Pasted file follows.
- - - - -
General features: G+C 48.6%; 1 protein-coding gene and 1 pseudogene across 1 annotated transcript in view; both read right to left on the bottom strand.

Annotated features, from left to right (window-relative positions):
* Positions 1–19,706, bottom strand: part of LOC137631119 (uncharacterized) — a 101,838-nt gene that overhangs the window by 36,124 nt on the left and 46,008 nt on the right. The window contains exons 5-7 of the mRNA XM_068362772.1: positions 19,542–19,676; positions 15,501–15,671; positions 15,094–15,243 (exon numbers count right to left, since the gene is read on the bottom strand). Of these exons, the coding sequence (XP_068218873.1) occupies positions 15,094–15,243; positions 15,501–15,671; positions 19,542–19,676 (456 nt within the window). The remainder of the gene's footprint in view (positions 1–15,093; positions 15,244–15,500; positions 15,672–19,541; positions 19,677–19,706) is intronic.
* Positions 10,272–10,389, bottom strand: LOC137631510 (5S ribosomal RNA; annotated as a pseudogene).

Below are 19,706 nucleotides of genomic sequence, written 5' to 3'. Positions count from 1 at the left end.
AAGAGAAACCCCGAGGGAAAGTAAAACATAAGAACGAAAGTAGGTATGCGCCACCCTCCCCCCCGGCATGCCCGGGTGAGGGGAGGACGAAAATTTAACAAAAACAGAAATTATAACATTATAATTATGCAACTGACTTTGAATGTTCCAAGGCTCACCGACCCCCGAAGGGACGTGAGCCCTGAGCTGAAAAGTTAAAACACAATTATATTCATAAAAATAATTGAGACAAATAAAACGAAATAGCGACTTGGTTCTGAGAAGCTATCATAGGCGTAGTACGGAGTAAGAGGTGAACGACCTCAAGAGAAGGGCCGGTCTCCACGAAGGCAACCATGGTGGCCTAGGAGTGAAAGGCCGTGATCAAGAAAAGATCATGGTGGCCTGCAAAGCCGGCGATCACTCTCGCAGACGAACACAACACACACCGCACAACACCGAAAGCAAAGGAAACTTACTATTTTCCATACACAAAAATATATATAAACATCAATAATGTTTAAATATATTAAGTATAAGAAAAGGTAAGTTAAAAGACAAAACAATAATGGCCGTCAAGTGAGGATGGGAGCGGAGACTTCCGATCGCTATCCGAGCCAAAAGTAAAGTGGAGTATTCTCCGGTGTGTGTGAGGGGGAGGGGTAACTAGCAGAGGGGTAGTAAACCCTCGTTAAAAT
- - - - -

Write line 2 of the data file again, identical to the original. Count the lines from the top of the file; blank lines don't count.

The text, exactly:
Annotated features, from left to right (window-relative positions):